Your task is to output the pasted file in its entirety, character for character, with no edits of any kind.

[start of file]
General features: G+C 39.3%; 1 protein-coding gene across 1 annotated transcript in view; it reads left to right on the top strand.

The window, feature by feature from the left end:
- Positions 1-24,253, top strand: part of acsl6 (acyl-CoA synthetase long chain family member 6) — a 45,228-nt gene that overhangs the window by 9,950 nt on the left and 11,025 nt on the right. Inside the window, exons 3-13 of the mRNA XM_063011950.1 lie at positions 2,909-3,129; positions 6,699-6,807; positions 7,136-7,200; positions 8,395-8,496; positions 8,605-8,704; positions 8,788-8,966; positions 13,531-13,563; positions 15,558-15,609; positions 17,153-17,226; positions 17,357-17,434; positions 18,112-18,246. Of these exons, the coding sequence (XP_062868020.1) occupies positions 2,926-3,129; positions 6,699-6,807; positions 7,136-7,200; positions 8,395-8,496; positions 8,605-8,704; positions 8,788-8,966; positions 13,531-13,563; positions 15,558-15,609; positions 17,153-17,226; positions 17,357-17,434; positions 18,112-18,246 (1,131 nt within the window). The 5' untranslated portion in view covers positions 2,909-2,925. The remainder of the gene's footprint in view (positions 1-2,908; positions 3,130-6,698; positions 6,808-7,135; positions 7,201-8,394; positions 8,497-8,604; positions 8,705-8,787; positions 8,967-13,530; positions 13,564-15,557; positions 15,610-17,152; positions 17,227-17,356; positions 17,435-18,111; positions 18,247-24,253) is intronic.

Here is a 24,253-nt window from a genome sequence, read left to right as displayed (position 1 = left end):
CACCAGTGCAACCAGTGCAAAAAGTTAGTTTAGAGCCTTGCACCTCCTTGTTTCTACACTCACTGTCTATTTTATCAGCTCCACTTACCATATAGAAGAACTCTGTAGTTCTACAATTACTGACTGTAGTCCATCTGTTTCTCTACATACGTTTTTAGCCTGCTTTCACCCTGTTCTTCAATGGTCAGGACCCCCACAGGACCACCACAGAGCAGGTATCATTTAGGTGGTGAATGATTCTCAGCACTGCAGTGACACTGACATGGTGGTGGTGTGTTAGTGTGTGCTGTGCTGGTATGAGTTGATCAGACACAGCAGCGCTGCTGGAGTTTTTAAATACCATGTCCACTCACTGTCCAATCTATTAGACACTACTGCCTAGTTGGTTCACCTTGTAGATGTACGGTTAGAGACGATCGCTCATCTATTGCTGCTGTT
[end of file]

General features: G+C 39.3%; 1 protein-coding gene across 1 annotated transcript in view; it reads left to right on the top strand.

The window, feature by feature from the left end:
- Positions 1-24,253, top strand: part of acsl6 (acyl-CoA synthetase long chain family member 6) — a 45,228-nt gene that overhangs the window by 9,950 nt on the left and 11,025 nt on the right. Inside the window, exons 3-13 of the mRNA XM_063011950.1 lie at positions 2,909-3,129; positions 6,699-6,807; positions 7,136-7,200; positions 8,395-8,496; positions 8,605-8,704; positions 8,788-8,966; positions 13,531-13,563; positions 15,558-15,609; positions 17,153-17,226; positions 17,357-17,434; positions 18,112-18,246. Of these exons, the coding sequence (XP_062868020.1) occupies positions 2,926-3,129; positions 6,699-6,807; positions 7,136-7,200; positions 8,395-8,496; positions 8,605-8,704; positions 8,788-8,966; positions 13,531-13,563; positions 15,558-15,609; positions 17,153-17,226; positions 17,357-17,434; positions 18,112-18,246 (1,131 nt within the window). The 5' untranslated portion in view covers positions 2,909-2,925. The remainder of the gene's footprint in view (positions 1-2,908; positions 3,130-6,698; positions 6,808-7,135; positions 7,201-8,394; positions 8,497-8,604; positions 8,705-8,787; positions 8,967-13,530; positions 13,564-15,557; positions 15,610-17,152; positions 17,227-17,356; positions 17,435-18,111; positions 18,247-24,253) is intronic.

Here is a 24,253-nt window from a genome sequence, read left to right as displayed (position 1 = left end):
CACCAGTGCAACCAGTGCAAAAAGTTAGTTTAGAGCCTTGCACCTCCTTGTTTCTACACTCACTGTCTATTTTATCAGCTCCACTTACCATATAGAAGAACTCTGTAGTTCTACAATTACTGACTGTAGTCCATCTGTTTCTCTACATACGTTTTTAGCCTGCTTTCACCCTGTTCTTCAATGGTCAGGACCCCCACAGGACCACCACAGAGCAGGTATCATTTAGGTGGTGAATGATTCTCAGCACTGCAGTGACACTGACATGGTGGTGGTGTGTTAGTGTGTGCTGTGCTGGTATGAGTTGATCAGACACAGCAGCGCTGCTGGAGTTTTTAAATACCATGTCCACTCACTGTCCAATCTATTAGACACTACTGCCTAGTTGGTTCACCTTGTAGATGTACGGTTAGAGACGATCGCTCATCTATTGCTGCTGTT